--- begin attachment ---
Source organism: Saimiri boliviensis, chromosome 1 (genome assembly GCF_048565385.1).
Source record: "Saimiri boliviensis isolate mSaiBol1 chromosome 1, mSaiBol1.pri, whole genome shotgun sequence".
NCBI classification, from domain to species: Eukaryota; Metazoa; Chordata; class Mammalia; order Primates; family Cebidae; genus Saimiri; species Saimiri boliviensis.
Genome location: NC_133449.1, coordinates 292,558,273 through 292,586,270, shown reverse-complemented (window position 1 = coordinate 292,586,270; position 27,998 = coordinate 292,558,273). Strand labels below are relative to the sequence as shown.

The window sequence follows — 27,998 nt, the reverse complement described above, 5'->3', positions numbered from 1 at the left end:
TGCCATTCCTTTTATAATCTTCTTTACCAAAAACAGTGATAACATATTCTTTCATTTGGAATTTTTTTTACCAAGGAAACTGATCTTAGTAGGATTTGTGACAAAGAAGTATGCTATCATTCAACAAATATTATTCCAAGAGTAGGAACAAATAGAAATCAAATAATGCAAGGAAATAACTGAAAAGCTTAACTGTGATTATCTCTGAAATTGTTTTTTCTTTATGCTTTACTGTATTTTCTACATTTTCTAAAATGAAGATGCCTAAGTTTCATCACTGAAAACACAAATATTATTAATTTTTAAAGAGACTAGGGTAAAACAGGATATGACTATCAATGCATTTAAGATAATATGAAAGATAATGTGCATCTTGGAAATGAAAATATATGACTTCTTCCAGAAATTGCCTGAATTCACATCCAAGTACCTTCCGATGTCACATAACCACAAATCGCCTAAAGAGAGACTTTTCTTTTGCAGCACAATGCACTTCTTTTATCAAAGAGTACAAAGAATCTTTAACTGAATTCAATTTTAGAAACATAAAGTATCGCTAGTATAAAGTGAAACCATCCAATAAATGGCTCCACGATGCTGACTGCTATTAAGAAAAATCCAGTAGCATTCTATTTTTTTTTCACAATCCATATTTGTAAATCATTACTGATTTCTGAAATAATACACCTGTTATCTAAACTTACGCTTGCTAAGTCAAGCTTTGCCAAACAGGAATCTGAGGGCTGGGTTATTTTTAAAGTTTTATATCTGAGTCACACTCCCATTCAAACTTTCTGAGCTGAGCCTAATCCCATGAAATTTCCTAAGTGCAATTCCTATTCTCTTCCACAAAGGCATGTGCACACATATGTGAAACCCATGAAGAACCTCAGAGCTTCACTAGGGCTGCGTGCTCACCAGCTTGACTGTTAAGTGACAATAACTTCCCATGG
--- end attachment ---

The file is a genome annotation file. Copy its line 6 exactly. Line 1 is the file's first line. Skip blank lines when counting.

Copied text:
TGCCATTCCTTTTATAATCTTCTTTACCAAAAACAGTGATAACATATTCTTTCATTTGGAATTTTTTTTACCAAGGAAACTGATCTTAGTAGGATTTGTGACAAAGAAGTATGCTATCATTCAACAAATATTATTCCAAGAGTAGGAACAAATAGAAATCAAATAATGCAAGGAAATAACTGAAAAGCTTAACTGTGATTATCTCTGAAATTGTTTTTTCTTTATGCTTTACTGTATTTTCTACATTTTCTAAAATGAAGATGCCTAAGTTTCATCACTGAAAACACAAATATTATTAATTTTTAAAGAGACTAGGGTAAAACAGGATATGACTATCAATGCATTTAAGATAATATGAAAGATAATGTGCATCTTGGAAATGAAAATATATGACTTCTTCCAGAAATTGCCTGAATTCACATCCAAGTACCTTCCGATGTCACATAACCACAAATCGCCTAAAGAGAGACTTTTCTTTTGCAGCACAATGCACTTCTTTTATCAAAGAGTACAAAGAATCTTTAACTGAATTCAATTTTAGAAACATAAAGTATCGCTAGTATAAAGTGAAACCATCCAATAAATGGCTCCACGATGCTGACTGCTATTAAGAAAAATCCAGTAGCATTCTATTTTTTTTTCACAATCCATATTTGTAAATCATTACTGATTTCTGAAATAATACACCTGTTATCTAAACTTACGCTTGCTAAGTCAAGCTTTGCCAAACAGGAATCTGAGGGCTGGGTTATTTTTAAAGTTTTATATCTGAGTCACACTCCCATTCAAACTTTCTGAGCTGAGCCTAATCCCATGAAATTTCCTAAGTGCAATTCCTATTCTCTTCCACAAAGGCATGTGCACACATATGTGAAACCCATGAAGAACCTCAGAGCTTCACTAGGGCTGCGTGCTCACCAGCTTGACTGTTAAGTGACAATAACTTCCCATGG